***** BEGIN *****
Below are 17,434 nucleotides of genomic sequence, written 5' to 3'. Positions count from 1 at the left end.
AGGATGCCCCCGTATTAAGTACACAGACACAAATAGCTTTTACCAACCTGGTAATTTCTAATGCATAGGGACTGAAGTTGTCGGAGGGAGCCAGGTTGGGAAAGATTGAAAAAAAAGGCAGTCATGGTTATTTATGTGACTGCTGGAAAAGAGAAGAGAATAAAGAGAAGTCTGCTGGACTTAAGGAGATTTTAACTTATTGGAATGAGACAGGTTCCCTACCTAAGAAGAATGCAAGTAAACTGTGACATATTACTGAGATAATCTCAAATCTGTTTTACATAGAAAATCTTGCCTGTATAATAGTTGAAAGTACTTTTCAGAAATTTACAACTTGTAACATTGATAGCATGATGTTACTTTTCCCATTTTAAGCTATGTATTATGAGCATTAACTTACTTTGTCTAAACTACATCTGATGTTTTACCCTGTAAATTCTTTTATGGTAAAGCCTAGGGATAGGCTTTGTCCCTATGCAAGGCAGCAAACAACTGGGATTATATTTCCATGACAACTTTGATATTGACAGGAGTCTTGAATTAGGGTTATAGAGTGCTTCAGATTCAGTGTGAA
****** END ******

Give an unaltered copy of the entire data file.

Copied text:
Below are 17,434 nucleotides of genomic sequence, written 5' to 3'. Positions count from 1 at the left end.
AGGATGCCCCCGTATTAAGTACACAGACACAAATAGCTTTTACCAACCTGGTAATTTCTAATGCATAGGGACTGAAGTTGTCGGAGGGAGCCAGGTTGGGAAAGATTGAAAAAAAAGGCAGTCATGGTTATTTATGTGACTGCTGGAAAAGAGAAGAGAATAAAGAGAAGTCTGCTGGACTTAAGGAGATTTTAACTTATTGGAATGAGACAGGTTCCCTACCTAAGAAGAATGCAAGTAAACTGTGACATATTACTGAGATAATCTCAAATCTGTTTTACATAGAAAATCTTGCCTGTATAATAGTTGAAAGTACTTTTCAGAAATTTACAACTTGTAACATTGATAGCATGATGTTACTTTTCCCATTTTAAGCTATGTATTATGAGCATTAACTTACTTTGTCTAAACTACATCTGATGTTTTACCCTGTAAATTCTTTTATGGTAAAGCCTAGGGATAGGCTTTGTCCCTATGCAAGGCAGCAAACAACTGGGATTATATTTCCATGACAACTTTGATATTGACAGGAGTCTTGAATTAGGGTTATAGAGTGCTTCAGATTCAGTGTGAA